Example Of Bravery In Beowulf

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The epic poem Beowulf, translated by Seamus Heaney, provides examples of bravery which were valued during the Anglo-Saxon period. Beowulf is at that time known for his superhuman abilities. From defeating monsters such as those who are descended from Cain, first biblical murderer, and a revenge seeking dragon, Beowulf proves that he exhibits great bravery in everything he does. In this work, Beowulf’s battle against Grendel and the dragon portrays that an effective and noble leader expresses immense bravery by protecting their people while keeping thoughts of fame and glory in mind.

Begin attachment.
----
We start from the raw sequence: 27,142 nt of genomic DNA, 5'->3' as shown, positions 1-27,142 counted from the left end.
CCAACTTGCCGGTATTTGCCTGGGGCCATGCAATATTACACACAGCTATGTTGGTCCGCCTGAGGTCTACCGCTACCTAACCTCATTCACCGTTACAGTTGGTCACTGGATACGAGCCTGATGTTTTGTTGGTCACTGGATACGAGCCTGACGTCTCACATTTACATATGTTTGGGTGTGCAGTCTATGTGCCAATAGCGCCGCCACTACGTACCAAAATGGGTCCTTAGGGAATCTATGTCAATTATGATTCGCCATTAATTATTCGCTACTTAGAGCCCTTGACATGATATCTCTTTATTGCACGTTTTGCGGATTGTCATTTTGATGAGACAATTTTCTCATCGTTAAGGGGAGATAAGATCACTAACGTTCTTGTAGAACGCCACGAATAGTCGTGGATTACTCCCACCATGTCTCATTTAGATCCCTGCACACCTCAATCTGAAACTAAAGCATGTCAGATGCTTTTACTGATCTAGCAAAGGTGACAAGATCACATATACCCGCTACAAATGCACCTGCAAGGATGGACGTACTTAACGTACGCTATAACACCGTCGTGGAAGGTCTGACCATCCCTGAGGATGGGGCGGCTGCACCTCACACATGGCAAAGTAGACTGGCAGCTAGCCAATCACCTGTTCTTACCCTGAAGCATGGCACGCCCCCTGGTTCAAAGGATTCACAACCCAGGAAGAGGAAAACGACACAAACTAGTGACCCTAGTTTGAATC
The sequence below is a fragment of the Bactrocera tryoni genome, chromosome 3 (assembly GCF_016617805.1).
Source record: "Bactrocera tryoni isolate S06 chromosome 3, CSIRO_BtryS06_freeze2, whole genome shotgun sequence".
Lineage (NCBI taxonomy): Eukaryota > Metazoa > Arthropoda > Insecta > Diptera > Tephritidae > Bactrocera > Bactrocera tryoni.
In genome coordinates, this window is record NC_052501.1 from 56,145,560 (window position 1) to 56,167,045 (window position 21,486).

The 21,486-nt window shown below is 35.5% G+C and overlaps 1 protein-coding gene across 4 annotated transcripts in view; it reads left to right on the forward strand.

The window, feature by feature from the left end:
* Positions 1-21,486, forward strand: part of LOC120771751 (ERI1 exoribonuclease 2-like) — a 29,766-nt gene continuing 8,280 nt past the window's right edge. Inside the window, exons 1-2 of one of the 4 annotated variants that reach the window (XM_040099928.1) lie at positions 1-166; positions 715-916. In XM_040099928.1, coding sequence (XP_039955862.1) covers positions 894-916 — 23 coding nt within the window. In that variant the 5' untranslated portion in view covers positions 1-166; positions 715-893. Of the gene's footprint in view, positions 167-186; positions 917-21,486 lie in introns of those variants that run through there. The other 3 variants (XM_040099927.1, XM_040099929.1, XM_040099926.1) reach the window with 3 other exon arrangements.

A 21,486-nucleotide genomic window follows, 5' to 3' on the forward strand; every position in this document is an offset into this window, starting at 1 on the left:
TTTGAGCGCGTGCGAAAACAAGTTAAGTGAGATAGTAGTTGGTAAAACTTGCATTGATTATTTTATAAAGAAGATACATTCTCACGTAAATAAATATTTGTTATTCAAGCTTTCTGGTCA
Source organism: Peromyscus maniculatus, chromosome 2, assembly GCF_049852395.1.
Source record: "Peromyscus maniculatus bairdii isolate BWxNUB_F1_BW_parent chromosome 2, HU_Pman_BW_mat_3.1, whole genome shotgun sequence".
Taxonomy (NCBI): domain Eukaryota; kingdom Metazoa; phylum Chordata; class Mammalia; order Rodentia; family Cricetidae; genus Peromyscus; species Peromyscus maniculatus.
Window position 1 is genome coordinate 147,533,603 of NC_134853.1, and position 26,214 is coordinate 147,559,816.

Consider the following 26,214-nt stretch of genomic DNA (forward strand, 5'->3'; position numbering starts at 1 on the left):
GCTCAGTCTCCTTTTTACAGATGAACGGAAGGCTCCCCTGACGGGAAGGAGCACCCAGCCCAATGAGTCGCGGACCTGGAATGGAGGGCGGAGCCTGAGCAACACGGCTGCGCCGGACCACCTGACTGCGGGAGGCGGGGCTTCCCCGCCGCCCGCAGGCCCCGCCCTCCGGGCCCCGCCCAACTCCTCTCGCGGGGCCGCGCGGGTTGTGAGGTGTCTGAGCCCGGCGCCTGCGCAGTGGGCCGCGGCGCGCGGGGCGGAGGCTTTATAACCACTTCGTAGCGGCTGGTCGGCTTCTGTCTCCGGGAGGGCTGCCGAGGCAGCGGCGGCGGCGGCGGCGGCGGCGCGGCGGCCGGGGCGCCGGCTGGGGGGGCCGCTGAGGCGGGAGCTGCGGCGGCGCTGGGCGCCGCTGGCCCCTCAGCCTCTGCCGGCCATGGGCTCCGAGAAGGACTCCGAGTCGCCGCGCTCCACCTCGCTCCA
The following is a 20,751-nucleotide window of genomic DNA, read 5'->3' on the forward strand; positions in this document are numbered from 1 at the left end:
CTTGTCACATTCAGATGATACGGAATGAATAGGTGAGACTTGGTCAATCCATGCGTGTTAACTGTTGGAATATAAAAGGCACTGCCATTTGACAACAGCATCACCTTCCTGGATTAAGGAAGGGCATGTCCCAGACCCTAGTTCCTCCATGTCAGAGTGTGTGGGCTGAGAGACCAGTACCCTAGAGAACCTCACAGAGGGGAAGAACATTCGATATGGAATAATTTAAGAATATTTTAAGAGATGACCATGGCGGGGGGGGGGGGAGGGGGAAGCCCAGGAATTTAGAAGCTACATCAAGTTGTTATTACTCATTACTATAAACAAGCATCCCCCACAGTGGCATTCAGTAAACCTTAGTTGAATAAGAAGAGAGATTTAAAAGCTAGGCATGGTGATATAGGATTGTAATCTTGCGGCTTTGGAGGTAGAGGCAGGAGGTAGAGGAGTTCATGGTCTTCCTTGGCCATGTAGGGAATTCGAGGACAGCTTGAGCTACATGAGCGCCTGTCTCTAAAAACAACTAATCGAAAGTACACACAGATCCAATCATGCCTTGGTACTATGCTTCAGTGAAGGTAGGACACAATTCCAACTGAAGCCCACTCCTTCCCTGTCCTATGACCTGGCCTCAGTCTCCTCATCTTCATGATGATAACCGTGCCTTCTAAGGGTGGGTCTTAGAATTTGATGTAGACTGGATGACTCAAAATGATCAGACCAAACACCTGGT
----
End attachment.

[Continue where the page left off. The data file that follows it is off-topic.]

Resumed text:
Beowulf exhibits great bravery by coming to Heorot to help Hrothgar, out of his own free will. Before facing Grendel, he announces, “I hereby renounce/sword and the shelter of the broad shield, / the heavy war-board: hand-to-hand/ is how it will be, a life-and-death/ fight with the fiend” (Heaney 436-440). Reckless and impressive actions like abandoning “the shelter of the broad shield” deciding to “renounce sword” and fighting “hand-to-hand” makes Beowulf appear as more courageous and daring (Heaney 436-438). Nevertheless, he boasts, “When it comes to fighting, I count myself/ as dangerous any day as Grendel. / So it won’t be a cutting edge I’ll wield/ to mow him down, easily as I might” (Heaney 677-680). Beowulf’s belief in himself that he counts himself “as dangerous any day as Grendel” motivates him to believe that he can defeat the demon-monster. His decision to not use “a cutting edge”

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